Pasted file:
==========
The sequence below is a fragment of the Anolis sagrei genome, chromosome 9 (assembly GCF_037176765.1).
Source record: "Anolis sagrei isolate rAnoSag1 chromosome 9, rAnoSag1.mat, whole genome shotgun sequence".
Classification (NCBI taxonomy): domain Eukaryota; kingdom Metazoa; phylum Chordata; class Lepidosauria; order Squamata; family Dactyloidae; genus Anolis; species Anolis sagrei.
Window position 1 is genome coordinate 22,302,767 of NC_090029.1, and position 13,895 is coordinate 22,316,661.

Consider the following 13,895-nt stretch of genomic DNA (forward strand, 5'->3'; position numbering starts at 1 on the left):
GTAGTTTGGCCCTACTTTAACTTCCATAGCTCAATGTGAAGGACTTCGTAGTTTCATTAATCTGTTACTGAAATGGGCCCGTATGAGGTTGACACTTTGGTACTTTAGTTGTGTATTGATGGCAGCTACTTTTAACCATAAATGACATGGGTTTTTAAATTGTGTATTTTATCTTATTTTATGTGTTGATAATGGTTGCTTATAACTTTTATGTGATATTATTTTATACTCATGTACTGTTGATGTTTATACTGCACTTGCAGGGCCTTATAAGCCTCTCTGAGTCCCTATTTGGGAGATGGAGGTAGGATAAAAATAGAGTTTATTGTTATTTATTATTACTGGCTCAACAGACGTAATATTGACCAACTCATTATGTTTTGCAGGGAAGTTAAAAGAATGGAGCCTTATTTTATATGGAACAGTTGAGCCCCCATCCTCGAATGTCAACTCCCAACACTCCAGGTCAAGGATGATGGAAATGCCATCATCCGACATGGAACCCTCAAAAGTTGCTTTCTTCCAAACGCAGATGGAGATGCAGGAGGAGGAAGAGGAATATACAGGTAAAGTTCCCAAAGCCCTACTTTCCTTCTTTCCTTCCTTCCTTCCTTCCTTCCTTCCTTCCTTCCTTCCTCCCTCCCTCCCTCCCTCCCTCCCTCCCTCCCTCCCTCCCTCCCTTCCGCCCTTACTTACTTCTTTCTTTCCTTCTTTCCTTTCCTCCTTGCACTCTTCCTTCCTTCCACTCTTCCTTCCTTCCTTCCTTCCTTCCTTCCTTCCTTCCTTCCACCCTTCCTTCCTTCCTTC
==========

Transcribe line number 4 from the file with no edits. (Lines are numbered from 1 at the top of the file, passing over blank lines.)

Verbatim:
Window position 1 is genome coordinate 22,302,767 of NC_090029.1, and position 13,895 is coordinate 22,316,661.